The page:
Notes and Editorial Reviews
WAXMAN Taras Bulba
Nic Raine, cond; City of Prague PO & Ch
TADLOW 13 (2 CDs: 128:06)
In my enthusiastic review of Kritzerland’s reissue of Franz Waxman’s one-of-a-kind score for the 1962 United Artists production of
, I mentioned rumors of a complete new Tadlow Music rerecording that would be a potential blockbuster for several reasons. Good as the music was, that “original soundtrack” was disappointing because
it was actually a drastically truncated rerecording using a smaller orchestra and containing only 37 minutes of music with extremely shrill sound that bordered on being unlistenable. Given the spectacular orchestration of Waxman’s melodic and wide-ranging, hyper-dynamic music, I can think of no other orchestral score more deserving of modern stereo sound. This complete rerecording contains more than 90 minutes of orchestral music, plus several songs written by Waxman and valuable bonus tracks including concert versions of the Overture and “Ride of the Cossacks,” a piano six-hands arrangement of the “Ride of the Cossacks,” and a purely instrumental version of “The Wishing Star.” The songs will have negligible value for most listeners primarily interested in the orchestral music, so producer James Fitzpatrick has sensibly placed them on the second CD after completion of the score, and separated from the instrumental bonus tracks.
As for the score itself, Waxman researched Ukrainian folk music while he was on a historic tour conducting all of Russia’s major orchestras. He actually used only one authentic Ukrainian melody, but much of the music is written in the style of Russian folk music. “The Wishing Star” is one of Waxman’s finest romantic themes. The raucous Overture and battle music must be heard to be believed in terms of their irrepressible energy, flamboyant orchestration, and pure decibel level. The “Ride of the Cossacks” (also known as the “Ride to Dubno”) accompanies the gathering of the Cossack tribes in the film’s most famous set piece, and is frequently heard in concert halls all over the world. In short,
, despite the fact that the film was a critical and box-office flop, is one of the most massive and stylistically diverse scores ever written by Waxman (or anyone else). As a pure orchestral showpiece, it is unmatched in the annals of film music.
No film-music fan can question the need for a complete new recording of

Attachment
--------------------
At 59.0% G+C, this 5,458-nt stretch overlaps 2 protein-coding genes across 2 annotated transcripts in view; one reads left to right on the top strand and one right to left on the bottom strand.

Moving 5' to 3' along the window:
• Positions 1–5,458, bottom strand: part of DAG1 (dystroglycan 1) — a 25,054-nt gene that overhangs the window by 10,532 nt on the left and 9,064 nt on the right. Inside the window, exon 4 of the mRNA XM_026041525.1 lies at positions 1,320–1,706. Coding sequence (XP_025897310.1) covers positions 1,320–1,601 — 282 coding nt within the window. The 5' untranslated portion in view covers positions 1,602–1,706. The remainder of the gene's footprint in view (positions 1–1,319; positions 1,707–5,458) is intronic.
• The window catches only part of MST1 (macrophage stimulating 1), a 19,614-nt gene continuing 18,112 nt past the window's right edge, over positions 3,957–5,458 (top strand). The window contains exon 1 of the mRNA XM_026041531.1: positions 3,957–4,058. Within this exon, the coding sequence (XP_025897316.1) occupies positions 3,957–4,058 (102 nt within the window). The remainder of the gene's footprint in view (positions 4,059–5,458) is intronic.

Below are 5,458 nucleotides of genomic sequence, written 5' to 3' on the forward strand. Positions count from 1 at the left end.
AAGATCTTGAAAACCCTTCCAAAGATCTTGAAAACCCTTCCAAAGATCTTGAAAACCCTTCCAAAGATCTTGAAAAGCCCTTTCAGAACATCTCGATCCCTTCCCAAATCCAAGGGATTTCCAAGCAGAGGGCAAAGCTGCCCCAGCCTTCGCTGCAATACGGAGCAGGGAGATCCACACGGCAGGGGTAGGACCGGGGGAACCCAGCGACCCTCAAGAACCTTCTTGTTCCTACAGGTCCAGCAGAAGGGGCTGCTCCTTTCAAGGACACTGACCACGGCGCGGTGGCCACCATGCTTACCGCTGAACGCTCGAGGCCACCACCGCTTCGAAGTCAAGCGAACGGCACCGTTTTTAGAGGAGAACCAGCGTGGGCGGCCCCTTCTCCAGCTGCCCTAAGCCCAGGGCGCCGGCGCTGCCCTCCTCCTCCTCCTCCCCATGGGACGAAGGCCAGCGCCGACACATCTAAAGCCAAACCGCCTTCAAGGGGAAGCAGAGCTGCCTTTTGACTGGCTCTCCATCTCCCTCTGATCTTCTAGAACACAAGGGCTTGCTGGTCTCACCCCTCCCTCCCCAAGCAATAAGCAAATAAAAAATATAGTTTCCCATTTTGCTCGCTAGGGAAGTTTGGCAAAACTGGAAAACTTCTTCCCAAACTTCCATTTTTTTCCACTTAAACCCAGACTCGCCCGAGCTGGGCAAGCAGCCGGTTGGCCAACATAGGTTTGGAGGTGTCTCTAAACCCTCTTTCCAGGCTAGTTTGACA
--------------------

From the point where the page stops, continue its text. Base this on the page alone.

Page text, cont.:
. The principal question is whether Nic Raine can even remotely approach Waxman’s conducting
tour de force
on the film’s soundtrack and his rerecording of excerpts from the score. Well, the answer is yes. Raine does not quite match Waxman’s almost unimaginable intensity contrasting with chamber-like intimacy, but he comes close enough, aided by modern sound, to make this amazing music explode out of your speakers. The “Ride of the Cossacks” has all of the required swagger, and it is good to have both the concert and film versions. I do have some minor quibbles about some of Raine’s interpretive decisions, such as his rushed pacing of the final solemn and elegiac statement of the Cossack brotherhood theme near the end. But these are minor matters when compared to the dynamic impact of this recording as a whole. Raine is helped immeasurably by the City of Prague Philharmonic Orchestra as it copes heroically with Waxman’s nearly impossible demands.
Needless to say, the sound contributes immensely to the success of this project. The orchestra is recorded in a reverberant concert hall setting that permits more effective dynamic range. The tonal coloration is much darker than Waxman’s rerecording, where the high frequencies were often uncomfortably over the top. Fine inner instrumental detail is outstanding, and the impact of the bass drum is stunning (if you have the system to reproduce it). The huge percussion section is well integrated with the rest of the orchestra. The principal sonic glitch is that the chorus in “The Wishing Star” and some other intimate episodes (for example, “The Birth of Andrei”) are miked so closely that the chamber-like delicacy inherent in the music suffers. The album production does full justice to the size and scope of the project. There are extensive essays on Waxman and his music, including a detailed track-by-track analysis of the score and notes by Fitzpatrick.
To sum up, Tadlow’s complete
is an overwhelming triumph, primarily because of Waxman’s music and the dedication of Fitzpatrick, Raine, and the City of Prague Philharmonic Orchestra. This
must rank at or near the top of any list of complete Golden Age film score recordings. Don’t miss it.
FANFARE: Arthur Lintgen
Works on This Recording
Taras Bulba by Franz Waxman
City of Prague Philharmonic Orchestra
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